At its core, RUVIVAL seeks to understand how reuse of cultural heritage processes in Norway can be conducted so that they preserve cultural heritage values, while adapting to communities? needs and challenges.
The success of adaptive cultural heritage reuses builds on broad participatory and good collaboration processes, as conflicts and tensions between interests and sustainability dimensions often arise. The importance of disclosing the (sometimes hidden) economic value of cultural heritage is also important to make good decisions. On this background, the project aspires to answer the key question: How to choose what to preserve and what to transform?
RUVIVAL is thus grounded on four main building blocks that aim to identify participatory approaches to effectively engage civil society in heritage reuse processes (WP1); assess both monetized and non-monetized impacts of the heritage reuse cases (WP2); provide recommendations on collaboration processes and suggest collaboration models (WP3); and develop, test and evaluate tools to evaluate the contribution of adaptive reuse of cultural heritage to sustainable development (WP4).
The project plans to perform fieldwork, surveys, interviews and workshops in three cultural heritage cases in Norway.
The cultural environments Abborhøgda, Obrestad lighthouse, Tungenes lighthouse and Hemnesberget have been chosen as cases for RUVIVAL. The cases selected have a good geographical spread and represent cultural environments where plans for use are either in the start-up phase or where one has long-term experience with use. Common to all is that there is a desire for external use where the cultural environments are made available to the public to the greatest possible extent. In addition to the geographical spread of the cases, it is also emphasized that the cultural environments must represent different parts of Norwegian history through the lighthouses and the development of common goods in Norway, Hemnesberget and Norwegian fisheries history, minority history and the forest Finns' way of life through Abborhøgda. The voluntary sector is an important part of Norwegian cultural heritage protection and is represented through the Lighthouse Historical Association and the Past Memory Association, both of which are members of the Cultural Conservation Association, which is a partner. The Norwegian Trekking Association, DNT, is also a partner and has activities near the cases through, for example, historical walking routes and more traditional DNT cabin offers.
In several of the work packages in the project, it is therefore important to get an overview of the cases, their uniqueness and further plans to be able to finally determine the methodological approaches and where the data capture is probably best, and how this can be implemented in 2022.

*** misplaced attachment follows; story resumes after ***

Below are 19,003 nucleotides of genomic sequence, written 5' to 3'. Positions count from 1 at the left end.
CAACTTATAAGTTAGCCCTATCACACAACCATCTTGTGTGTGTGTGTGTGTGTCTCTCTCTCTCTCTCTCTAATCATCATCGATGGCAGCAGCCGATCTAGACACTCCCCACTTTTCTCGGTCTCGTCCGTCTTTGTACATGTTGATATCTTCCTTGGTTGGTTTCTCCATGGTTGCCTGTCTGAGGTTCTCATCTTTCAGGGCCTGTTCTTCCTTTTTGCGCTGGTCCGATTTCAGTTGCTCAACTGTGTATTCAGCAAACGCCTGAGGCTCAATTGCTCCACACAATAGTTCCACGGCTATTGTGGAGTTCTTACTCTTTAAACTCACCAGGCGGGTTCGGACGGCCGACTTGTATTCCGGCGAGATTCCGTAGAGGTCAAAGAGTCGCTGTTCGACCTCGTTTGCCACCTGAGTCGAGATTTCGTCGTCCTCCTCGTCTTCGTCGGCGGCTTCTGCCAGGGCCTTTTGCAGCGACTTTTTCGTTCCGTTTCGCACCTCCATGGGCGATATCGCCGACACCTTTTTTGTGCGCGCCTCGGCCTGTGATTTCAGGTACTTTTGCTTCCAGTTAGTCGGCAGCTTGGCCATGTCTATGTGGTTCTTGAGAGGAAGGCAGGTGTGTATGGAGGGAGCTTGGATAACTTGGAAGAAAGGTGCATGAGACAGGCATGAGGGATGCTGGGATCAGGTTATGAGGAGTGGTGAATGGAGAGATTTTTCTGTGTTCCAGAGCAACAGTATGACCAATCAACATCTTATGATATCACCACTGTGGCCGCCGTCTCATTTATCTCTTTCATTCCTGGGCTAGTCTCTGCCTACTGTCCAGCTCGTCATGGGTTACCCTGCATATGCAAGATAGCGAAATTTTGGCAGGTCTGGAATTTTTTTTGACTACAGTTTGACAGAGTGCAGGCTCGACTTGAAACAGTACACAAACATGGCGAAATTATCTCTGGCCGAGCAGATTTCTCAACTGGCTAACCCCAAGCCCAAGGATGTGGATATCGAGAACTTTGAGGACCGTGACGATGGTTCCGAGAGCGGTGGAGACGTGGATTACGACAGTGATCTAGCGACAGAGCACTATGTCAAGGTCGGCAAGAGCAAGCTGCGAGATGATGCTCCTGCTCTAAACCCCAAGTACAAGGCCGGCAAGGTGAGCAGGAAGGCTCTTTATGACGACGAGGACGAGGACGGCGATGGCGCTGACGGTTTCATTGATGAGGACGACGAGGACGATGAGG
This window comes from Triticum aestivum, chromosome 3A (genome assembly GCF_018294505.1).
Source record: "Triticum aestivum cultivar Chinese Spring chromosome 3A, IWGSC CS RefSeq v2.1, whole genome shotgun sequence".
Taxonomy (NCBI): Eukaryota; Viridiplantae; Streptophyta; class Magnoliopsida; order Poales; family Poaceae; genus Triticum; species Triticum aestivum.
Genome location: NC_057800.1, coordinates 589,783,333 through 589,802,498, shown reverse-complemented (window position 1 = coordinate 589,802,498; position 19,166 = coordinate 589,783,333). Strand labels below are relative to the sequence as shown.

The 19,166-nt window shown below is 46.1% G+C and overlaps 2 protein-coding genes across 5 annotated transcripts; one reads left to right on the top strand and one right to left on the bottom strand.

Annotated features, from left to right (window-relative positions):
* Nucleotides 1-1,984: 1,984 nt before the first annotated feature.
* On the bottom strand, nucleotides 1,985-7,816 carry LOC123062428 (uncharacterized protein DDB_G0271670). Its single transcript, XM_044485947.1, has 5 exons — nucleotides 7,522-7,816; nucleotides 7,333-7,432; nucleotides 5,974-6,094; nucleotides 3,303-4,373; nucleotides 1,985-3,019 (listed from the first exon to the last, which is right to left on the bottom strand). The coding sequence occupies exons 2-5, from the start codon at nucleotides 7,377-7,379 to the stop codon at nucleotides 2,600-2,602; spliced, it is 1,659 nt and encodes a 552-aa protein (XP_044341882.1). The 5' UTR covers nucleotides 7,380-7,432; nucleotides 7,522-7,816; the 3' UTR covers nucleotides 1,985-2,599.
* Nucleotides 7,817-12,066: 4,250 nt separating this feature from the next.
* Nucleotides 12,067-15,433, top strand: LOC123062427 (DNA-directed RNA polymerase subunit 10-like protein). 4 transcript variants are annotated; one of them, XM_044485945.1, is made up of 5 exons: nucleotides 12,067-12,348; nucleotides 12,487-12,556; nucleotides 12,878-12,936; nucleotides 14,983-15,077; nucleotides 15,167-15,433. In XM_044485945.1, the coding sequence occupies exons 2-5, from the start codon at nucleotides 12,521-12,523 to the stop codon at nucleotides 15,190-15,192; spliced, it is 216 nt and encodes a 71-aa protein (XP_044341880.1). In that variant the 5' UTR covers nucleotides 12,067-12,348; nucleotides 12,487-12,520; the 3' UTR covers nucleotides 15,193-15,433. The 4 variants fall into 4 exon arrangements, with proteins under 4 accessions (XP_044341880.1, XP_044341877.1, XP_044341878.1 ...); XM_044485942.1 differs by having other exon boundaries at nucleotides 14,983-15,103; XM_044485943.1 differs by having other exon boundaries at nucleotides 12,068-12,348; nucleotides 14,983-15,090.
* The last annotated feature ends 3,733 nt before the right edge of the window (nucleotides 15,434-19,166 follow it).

RUVIVAL's project team will produce guidelines and tools that serve to guide cultural heritage adaptive reuse processes in ways that contribute to sustainable development of rural communities and are in line with national and regional cultural heritage policy goals.
The project is organized by the Institute of Transport Economics (TØI) as lead partner, and with the Norwegian Institute for Cultural Heritage Research (NIKU) and Norwegian University of Life Sciences (NMBU) as research partners. Collaborating partners are Regional Parks in Norway, The Norwegian Federation of Cultural Heritage Organisations, The Norwegian Directorate for Cultural Heritage, Innlandet County Municipality, and The Norwegian Trekking Association.
Cultural heritage policies in Norway have progressively encompassed a wider range of cultural sites, environments and landscapes, while strategies have shifted towards preservation through use. Still, there is little research on the actual processes of using cultural heritage and their implications, particularly in rural Norway. There is also a need to increase the societal engagement in cultural heritage preservation. Moreover, improving visibility of non-consumptive and public good heritage functions as well as of indirect effects of using cultural heritage is required.
RUVIVAL aims to thicken research gaps and cast light on how to best cope with these challenges by producing tools and knowledge that support adaptive reuse of cultural heritage that contributes to sustainable development of rural communities. This is done by adopting an analytical approach that acknowledges the dynamic and relational nature of heritage as well as of societal challenges/trends and of satisfiers to meet needs. As each of them evolves, new heritage reuse alternatives will emerge. In this way, RUVIVAL understands that cultural heritage can contribute to build a bridge between the past and a sustainable future.
RUVIVAL will apply a mixed-method approach on selected cultural heritage case studies located in different socio-spatial contexts in rural Norway. RUVIVAL is structured in six work packages that focus on identifying participatory approaches to effectively engage civil society in heritage reuse processes, developing methodologies to evaluate the socio-economic impact of heritage reuse processes, providing recommendations to collaboration processes and models for adaptive reuse of cultural heritage, and developing, testing and evaluating tools to assess the contribution of heritage reuses to sustainable development. Together, RUVIVAL seeks to improve the understanding of cultural heritage reuse processes as well as to increase attractiveness and liveability of rural communities.
MILJØFORSK-Miljøforskning for en grønn samfunnsomstilling